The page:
Six Top Tips for Portion Control
Susan Bowerman, MS, RD, CSSD
Portion control is one of the biggest challenges many of us face. The amount we eat is affected by how we shop, prepare, serve and store foods at home, and also by how we order when we eat out.
The amount of food we purchase, prepare and eat has increased dramatically in the last 30 years or so. It's been estimated that we're eating about 600 calories more per day than we did in 1970.
And it's not hard to see why. The number of "bargain sized" packages in supermarkets has gone up ten-fold, and restaurant portions are about two and a half times larger than the recommended government servings. Our dinner plates have gotten larger, too. They hold about 36 percent more food than they did 30 years ago. And thanks in part to supersizing, we're slurping down an extra 135 calories a day from beverages alone.
Here are the six best tips that can help you to control your portions:
- Bulk shopping can add pounds. Studies show that we serve ourselves more from large containers than smaller ones, so keep this in mind if you buy large packages of food which are, admittedly, more economical. Determine ahead of time how much you'll serve yourself so you can keep your portions reasonable.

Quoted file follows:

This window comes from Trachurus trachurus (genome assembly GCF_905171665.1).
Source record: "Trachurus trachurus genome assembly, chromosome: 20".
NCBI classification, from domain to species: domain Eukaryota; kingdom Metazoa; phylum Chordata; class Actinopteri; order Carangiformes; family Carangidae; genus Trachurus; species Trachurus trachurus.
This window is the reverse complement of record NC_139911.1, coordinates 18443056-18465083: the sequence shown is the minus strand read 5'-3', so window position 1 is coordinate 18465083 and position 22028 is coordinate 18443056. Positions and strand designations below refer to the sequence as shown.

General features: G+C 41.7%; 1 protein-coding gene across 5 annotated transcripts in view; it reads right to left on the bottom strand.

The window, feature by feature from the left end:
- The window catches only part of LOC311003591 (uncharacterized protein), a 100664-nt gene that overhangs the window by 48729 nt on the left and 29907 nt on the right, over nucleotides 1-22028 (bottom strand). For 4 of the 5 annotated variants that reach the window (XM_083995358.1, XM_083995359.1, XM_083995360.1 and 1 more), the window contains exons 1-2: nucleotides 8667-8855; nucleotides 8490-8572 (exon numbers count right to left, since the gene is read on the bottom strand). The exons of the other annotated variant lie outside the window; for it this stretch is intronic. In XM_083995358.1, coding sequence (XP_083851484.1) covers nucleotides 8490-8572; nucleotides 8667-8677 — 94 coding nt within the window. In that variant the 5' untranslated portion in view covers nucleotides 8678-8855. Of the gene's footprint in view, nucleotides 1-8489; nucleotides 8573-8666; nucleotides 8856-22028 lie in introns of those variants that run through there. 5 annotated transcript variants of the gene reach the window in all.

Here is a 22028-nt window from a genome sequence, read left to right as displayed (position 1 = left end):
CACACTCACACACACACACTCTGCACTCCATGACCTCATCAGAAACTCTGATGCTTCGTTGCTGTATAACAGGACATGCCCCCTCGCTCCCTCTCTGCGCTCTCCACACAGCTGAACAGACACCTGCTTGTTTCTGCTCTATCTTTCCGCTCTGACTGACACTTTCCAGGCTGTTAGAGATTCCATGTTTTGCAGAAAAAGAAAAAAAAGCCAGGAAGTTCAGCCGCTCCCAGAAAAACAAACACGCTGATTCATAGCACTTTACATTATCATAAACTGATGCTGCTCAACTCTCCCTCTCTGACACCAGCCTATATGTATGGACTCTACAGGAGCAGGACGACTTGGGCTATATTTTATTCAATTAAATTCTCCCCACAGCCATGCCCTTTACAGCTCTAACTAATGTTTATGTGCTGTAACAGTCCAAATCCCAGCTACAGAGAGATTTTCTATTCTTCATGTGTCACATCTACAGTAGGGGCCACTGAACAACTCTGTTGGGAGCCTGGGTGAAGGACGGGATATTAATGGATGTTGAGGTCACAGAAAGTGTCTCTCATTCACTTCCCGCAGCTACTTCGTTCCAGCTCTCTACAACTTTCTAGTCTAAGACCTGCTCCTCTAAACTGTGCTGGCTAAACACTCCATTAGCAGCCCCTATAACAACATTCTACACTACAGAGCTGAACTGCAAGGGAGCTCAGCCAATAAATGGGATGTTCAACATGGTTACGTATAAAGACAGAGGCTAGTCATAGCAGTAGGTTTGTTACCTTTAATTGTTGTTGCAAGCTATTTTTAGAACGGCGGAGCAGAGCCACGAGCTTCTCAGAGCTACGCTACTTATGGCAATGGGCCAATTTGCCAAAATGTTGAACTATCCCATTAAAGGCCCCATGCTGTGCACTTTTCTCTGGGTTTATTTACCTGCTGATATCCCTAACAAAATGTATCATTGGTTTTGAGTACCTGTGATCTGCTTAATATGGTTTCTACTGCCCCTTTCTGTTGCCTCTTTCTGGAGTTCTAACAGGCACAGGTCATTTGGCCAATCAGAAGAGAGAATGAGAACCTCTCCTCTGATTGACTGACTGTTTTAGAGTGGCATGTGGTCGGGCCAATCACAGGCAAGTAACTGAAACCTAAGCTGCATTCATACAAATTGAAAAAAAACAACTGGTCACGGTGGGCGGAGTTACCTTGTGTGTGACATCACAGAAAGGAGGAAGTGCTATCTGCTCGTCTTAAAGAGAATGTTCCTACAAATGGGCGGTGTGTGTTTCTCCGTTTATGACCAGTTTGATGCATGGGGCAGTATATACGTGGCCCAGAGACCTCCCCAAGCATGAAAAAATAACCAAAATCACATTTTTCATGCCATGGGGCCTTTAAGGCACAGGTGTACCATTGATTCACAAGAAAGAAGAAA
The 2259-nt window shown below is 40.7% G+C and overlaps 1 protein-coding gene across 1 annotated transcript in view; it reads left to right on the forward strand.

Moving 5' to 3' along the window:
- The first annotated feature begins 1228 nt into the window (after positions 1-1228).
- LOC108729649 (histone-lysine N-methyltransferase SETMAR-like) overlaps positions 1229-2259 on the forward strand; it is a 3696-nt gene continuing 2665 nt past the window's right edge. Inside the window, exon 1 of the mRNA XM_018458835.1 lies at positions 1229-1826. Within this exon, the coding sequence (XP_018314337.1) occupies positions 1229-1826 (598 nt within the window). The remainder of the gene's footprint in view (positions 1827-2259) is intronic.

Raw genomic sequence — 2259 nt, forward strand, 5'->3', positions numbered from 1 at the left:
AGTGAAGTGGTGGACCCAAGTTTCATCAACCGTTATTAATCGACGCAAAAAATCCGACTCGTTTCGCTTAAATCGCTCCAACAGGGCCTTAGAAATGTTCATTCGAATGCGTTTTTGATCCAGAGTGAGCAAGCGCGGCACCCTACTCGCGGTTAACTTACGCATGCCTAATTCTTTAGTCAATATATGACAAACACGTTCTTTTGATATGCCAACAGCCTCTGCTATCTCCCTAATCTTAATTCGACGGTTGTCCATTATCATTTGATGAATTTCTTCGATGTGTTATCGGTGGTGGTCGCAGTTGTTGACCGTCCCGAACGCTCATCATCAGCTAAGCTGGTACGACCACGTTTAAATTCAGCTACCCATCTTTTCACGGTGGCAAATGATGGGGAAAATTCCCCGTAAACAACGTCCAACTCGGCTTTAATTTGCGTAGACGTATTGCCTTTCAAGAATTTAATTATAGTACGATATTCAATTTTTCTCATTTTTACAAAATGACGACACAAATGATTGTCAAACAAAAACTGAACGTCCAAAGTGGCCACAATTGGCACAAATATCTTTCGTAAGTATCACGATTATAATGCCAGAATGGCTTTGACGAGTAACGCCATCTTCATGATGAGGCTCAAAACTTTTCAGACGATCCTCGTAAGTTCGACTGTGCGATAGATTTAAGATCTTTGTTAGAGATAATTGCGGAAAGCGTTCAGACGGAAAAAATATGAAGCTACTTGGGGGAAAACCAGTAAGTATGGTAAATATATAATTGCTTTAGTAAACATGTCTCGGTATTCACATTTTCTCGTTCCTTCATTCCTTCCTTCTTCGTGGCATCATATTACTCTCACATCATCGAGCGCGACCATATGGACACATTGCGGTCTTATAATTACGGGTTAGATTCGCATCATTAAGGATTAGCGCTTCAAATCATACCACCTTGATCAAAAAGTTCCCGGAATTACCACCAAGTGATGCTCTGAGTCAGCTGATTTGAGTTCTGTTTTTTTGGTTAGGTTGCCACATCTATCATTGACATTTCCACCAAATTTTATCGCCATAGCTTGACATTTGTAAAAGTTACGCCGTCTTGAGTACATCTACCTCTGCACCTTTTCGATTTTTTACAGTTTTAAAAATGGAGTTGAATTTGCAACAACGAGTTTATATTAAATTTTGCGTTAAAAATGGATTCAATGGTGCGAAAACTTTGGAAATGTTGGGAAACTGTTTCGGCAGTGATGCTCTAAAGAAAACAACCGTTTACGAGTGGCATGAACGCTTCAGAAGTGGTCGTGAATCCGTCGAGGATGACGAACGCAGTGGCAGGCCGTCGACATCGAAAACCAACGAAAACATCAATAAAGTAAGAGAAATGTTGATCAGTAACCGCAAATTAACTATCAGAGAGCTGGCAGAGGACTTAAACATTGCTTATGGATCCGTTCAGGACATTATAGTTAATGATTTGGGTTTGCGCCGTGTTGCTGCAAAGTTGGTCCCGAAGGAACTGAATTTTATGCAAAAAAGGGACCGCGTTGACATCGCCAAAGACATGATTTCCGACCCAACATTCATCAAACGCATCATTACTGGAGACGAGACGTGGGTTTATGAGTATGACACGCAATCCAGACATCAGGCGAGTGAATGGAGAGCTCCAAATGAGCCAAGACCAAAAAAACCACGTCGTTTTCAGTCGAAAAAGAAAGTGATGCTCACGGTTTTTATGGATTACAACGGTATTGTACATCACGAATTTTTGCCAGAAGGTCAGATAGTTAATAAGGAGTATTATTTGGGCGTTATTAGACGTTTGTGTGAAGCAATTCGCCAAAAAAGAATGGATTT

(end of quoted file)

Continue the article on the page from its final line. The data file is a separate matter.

- Use a smaller plate, and tall, slender glasses. Our brains respond to a full plate of food, so using smaller plates really does help. Our portions are determined, in large, by how much we're served, and we tend to eat whatever we're served, whether it's a little or a lot. Smaller plates and tall, slender glasses give the illusion that they hold more than they do.
- When you dish up meals at home, do it in the kitchen. That way, you'll establish your portion right away. Placing the serving dishes on the table makes it too tempting to take "just another spoonful." And, if you are tempted to go back for seconds, at least you'll take a moment to stop and think about it first.
- Portion-out tempting foods, and keep them out of sight. When foods are highly visible, you're more likely to eat them, which is why keeping candy on your desk or the coffee table is generally a bad idea. If you want to limit your sweets, portion them out, wrap them up, then store them out of sight on a high shelf.
- When you eat out, ask that half your order be "to go." That way, you'll get half of what would normally be served, your portion is determined ahead of time, and you'll have something for lunch the next day. You can also try ordering a few items from the appetizer section of the menu, since portions are usually much smaller.
- Some people find that eating from a bowl helps. While even a small plate can be piled high, a reasonable sized bowl can only hold so much, so making sure your entire meal can fit in your bowl is a strategy that might work for you.